I really tried to make a film, and I think it worked out, to make it universal and make it parable. I didn’t want to have it located in a certain time or a certain country. That’s why I really tried to make the combination of the architecture and the landscape and the clothes and the American approach of these pictures – not to get stuck in this barrier of, “It’s a contemporary film,” or “It’s an old film.” I would never say its old fashioned or it belongs to the past. I work with the existing forms and try to make a combination, also with modern elements. Also, if you want to tell something universal, maybe it’s better to keep it simple, to make it like when a child is drawing. When a child draws a tree, its one line up and a circle, it’s a tree. To tell it simple, and universal, I was really working on this simplicity. If the viewer can’t follow in the first moments, it’s mysterious. But when you watch the film, when it’s done, they accept it how it is.

Q: Do you have inspiration for your next feature?

I have an idea. It’s not yet fixed, but I would love to go into the jungle to make a film about a guy with a gun and a boat, and he has to protect his own land in the jungle. A guy in another country – a place where a jungle doesn’t exist. That is all. It’s more about how I saw flat landscape (in Poland), and I want to have this jungle landscape because I really think it’s not far away off course. The jungle is like a symbol of natural chaos, and I’m really interested in putting a character in this nature of chaos. It’s really just an idea I’m following now.

Popular on Variety

More Film

  • Renee Zellweger Rufus Wainwright Sam Smith

    Renée Zellweger: Judy Garland Was 'My Childhood Hero'

    Awards buzz is building around Renée Zellweger for her performance as Judy Garland, emerging as a frontrunner in the Oscar race for best actress. But for her, the real prize was paying tribute to Garland, of whom she’s been a lifelong fan. “Nobody was prettier, nobody sang prettier…the adventures she had, [she was] my childhood [...]

  • Topic Studios

    Layoffs Hit Topic Studios as TV Division Relocates to West Coast (EXCLUSIVE)

    A small round of layoffs has hit Topic Studios this week in the television division, insiders familiar with the company told Variety. One of the insiders said three executives at the New York-based producer and distributor are out: senior vice president of scripted programming and Viacom alum Lisa Leingang, vice president of development Mona Panchal [...]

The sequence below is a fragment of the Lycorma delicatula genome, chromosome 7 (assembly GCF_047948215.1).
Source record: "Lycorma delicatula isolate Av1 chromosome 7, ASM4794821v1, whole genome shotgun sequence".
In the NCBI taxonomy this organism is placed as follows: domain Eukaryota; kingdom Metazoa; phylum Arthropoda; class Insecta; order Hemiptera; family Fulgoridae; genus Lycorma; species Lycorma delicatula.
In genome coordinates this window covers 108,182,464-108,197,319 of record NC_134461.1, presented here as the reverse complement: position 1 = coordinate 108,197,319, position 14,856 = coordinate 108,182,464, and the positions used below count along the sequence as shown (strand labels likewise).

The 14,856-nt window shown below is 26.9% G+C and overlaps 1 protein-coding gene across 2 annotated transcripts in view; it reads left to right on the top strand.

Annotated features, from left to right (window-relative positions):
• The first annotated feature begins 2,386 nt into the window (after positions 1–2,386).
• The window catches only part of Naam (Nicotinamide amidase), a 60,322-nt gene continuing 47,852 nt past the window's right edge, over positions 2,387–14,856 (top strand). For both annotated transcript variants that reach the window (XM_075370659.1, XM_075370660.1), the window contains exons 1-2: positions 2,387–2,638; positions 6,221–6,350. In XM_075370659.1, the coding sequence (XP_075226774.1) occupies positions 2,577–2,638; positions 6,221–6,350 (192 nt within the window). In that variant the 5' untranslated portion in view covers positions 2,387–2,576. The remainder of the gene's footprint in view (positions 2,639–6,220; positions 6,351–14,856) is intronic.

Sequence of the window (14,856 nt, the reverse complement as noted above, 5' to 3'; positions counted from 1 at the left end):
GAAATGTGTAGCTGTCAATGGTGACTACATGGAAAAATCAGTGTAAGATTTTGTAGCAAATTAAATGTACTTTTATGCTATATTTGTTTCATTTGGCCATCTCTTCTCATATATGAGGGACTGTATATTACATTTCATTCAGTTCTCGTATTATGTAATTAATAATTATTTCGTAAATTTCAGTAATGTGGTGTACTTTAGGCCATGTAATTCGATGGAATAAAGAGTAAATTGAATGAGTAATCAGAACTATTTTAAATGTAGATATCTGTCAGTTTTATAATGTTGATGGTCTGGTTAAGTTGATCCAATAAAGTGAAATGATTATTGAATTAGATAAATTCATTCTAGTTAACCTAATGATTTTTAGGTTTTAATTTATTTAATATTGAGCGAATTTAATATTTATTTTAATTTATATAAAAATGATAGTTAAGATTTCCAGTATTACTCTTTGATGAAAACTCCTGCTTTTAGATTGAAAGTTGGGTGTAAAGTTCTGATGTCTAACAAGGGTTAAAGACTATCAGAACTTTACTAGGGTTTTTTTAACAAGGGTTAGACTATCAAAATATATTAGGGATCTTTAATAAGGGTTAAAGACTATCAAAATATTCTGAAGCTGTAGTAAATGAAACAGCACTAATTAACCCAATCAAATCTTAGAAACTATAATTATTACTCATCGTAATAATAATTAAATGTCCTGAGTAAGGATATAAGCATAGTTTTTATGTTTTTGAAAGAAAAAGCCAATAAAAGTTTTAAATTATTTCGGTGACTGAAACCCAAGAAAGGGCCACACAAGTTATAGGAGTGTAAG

• 'Downton Abbey' Music Gets 'Bigger, Better,

    As 'Downton Abbey' Hits the Silver Screen, the Music, Too, Gets 'Bigger, Better, Grander'

    When “Downton Abbey” fans hear that familiar strings-and-piano theme, a Pavlovian response ensues: Get to the television immediately, because you don’t want to miss a minute of the addictive Crawley family melodrama to follow. This week, with the “Downton Abbey” movie reaching theaters on Friday, fans can’t wait for their fix of Lady Mary and [...]

  • 45 Seconds of Laughter

    Film Review: '45 Seconds of Laughter'

    “Everyone is worth more than their worst act,” said Roman Catholic sister and anti-death penalty advocate Helen Prejean, and it’s with these words that “45 Seconds of Laughter” closes. It’s an apt sentiment on which to leave Tim Robbins’ sincerely felt documentary study of the therapeutic acting workshops run by his own theater company in [...]

  • Julie Andrews

    Julie Andrews Selected for AFI's Life Achievement Award

    The American Film Institute Board of Trustees has selected Julie Andrews as the recipient of the 48th AFI Life Achievement Award. The award will be presented to Andrews on April 25 in Los Angeles. The ceremony will be telecast on TNT. “Julie Andrews is practically perfect in every way,” said Kathleen Kennedy, chair of the [...]

  • 4127_D001_00007_RC Phyllis Logan stars as Mrs.

    'Downton Abbey' to Dominate Box Office Weekend With $30 Million

    The feature film version of “Downton Abbey” is heading for an impressive $30 million opening weekend at 3,079 sites for an easy victory at the North American box office, early estimates showed Friday. The launch of Brad Pitt’s space drama “Ad Astra” will land in second with about $20 million, while Sylvester Stallone’s action-thriller “Rambo: [...]

More From Our Brands

Access exclusive content